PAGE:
One often has a need to see the list of all Linux Packages Installed on your system. If your OS is Ubuntu flavored then you can use the command
sudo apt list --installed
The above command will spit out details of all the different packages installed on your system. If you want to just see the names (listing) of all the packages without the details use the command..
sudo apt list --installed 2>/dev/null | cut -d/ -f1 | grep -v Listing
If you want to see the list of packages that are upgradeable then use
sudo apt list --upgradeable 2>/dev/null | cut -d/ -f1 | grep -v Listing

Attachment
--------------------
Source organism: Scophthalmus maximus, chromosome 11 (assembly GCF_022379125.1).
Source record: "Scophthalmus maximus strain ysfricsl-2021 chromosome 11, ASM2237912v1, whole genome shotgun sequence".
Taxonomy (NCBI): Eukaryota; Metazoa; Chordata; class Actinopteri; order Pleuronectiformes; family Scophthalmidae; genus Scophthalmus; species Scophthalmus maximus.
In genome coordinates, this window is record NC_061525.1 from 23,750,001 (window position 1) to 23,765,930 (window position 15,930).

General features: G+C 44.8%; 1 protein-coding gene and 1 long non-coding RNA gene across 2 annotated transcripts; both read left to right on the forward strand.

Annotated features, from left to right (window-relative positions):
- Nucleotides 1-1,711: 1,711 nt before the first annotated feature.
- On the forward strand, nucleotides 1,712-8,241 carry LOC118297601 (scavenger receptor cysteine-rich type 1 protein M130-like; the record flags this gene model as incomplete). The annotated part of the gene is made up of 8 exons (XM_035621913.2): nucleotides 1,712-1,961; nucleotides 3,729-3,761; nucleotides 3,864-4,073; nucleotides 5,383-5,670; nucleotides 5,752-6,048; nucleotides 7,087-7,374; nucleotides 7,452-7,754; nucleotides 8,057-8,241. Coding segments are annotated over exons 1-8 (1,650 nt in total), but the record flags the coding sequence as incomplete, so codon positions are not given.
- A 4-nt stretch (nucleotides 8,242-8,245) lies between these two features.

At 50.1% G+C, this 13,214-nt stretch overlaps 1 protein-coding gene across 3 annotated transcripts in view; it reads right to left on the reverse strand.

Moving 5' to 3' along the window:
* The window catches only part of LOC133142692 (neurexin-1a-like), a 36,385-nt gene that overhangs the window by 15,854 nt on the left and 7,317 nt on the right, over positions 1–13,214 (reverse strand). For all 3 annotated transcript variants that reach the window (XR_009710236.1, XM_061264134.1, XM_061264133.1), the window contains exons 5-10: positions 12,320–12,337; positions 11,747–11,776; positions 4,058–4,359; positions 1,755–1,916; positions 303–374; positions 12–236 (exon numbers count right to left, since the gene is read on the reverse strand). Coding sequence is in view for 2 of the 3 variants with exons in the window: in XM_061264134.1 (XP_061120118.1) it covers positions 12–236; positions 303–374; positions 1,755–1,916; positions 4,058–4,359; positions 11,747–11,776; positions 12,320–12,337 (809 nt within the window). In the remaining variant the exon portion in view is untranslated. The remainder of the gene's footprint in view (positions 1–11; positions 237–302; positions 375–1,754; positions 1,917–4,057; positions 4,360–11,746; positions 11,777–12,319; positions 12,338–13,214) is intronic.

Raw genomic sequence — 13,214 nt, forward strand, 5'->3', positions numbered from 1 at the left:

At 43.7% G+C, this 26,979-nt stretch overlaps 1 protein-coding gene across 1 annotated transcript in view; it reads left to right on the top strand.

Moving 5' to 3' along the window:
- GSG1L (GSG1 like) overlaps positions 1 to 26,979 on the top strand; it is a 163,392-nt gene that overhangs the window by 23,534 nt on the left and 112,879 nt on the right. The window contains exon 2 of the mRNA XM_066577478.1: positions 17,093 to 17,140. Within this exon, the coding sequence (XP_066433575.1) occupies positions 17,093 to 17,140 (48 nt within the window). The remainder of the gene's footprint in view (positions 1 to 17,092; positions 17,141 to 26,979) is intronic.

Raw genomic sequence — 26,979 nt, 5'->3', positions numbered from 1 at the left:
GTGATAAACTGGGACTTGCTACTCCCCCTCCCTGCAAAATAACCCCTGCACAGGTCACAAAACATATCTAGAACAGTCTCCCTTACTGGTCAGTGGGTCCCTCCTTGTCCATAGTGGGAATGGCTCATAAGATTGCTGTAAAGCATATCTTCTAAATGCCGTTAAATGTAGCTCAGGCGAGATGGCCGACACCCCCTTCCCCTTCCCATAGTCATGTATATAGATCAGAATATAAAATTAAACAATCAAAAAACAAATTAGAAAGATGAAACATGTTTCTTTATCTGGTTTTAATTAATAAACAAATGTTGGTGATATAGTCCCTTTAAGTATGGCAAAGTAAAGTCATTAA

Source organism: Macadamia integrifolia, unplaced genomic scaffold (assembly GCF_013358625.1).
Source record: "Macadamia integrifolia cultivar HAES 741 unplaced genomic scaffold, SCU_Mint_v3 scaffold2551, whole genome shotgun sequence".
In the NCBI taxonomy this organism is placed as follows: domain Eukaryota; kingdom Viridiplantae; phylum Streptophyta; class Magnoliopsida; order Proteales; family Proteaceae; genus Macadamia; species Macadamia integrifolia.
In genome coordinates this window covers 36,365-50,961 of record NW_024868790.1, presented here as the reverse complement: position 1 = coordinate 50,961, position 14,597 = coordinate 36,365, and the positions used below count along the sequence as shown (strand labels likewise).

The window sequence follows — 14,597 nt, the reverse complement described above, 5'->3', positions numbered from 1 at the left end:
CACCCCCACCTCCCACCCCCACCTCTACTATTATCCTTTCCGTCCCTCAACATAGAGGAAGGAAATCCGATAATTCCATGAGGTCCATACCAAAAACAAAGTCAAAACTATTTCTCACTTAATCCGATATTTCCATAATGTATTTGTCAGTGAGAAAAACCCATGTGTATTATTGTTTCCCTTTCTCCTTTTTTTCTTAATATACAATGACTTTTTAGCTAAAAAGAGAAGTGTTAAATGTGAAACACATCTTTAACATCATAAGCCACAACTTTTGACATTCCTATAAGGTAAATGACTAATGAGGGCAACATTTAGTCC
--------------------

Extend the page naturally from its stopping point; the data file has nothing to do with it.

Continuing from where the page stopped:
If you want to now update (upgrade) all the packages which are upgradeable, to their latest versions from already configured sources, then run the following two commands..
sudo apt update
sudo apt upgrade
Now apt upgrade only updates the already installed packages, it does not remove existing versions or install any dependency packages. If you want to do a more complete upgrade i.e. install any new dependencies or remove conflicting packages then after doing sudo apt update execute the following command instead
sudo apt dist-upgrade
Notice the use of the sudo keyword / command prior to the actual apt commands. sudo is part of the Linux / Unix privilege management system and should be used instead of using the su command which is a way to become superuser (administrator) on Linux and Unix systems. sudo is the preferred way to elevate privileges, see the following blog for more information on su and sudo